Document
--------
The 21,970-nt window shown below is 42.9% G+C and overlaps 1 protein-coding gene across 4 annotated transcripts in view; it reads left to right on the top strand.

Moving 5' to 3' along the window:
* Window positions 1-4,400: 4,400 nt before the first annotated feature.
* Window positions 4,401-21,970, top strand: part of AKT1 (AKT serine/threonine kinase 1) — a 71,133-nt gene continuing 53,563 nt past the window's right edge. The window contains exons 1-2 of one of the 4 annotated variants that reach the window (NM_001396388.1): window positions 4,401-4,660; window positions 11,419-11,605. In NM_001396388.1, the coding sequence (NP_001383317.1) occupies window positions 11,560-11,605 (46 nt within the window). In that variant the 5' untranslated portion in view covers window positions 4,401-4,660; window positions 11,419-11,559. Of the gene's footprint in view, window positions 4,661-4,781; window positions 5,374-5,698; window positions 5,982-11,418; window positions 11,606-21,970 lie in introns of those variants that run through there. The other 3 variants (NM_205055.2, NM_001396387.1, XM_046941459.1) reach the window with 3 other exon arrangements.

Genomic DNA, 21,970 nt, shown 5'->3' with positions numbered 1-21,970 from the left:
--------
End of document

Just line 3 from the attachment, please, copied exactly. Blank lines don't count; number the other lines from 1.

* Window positions 1-4,400: 4,400 nt before the first annotated feature.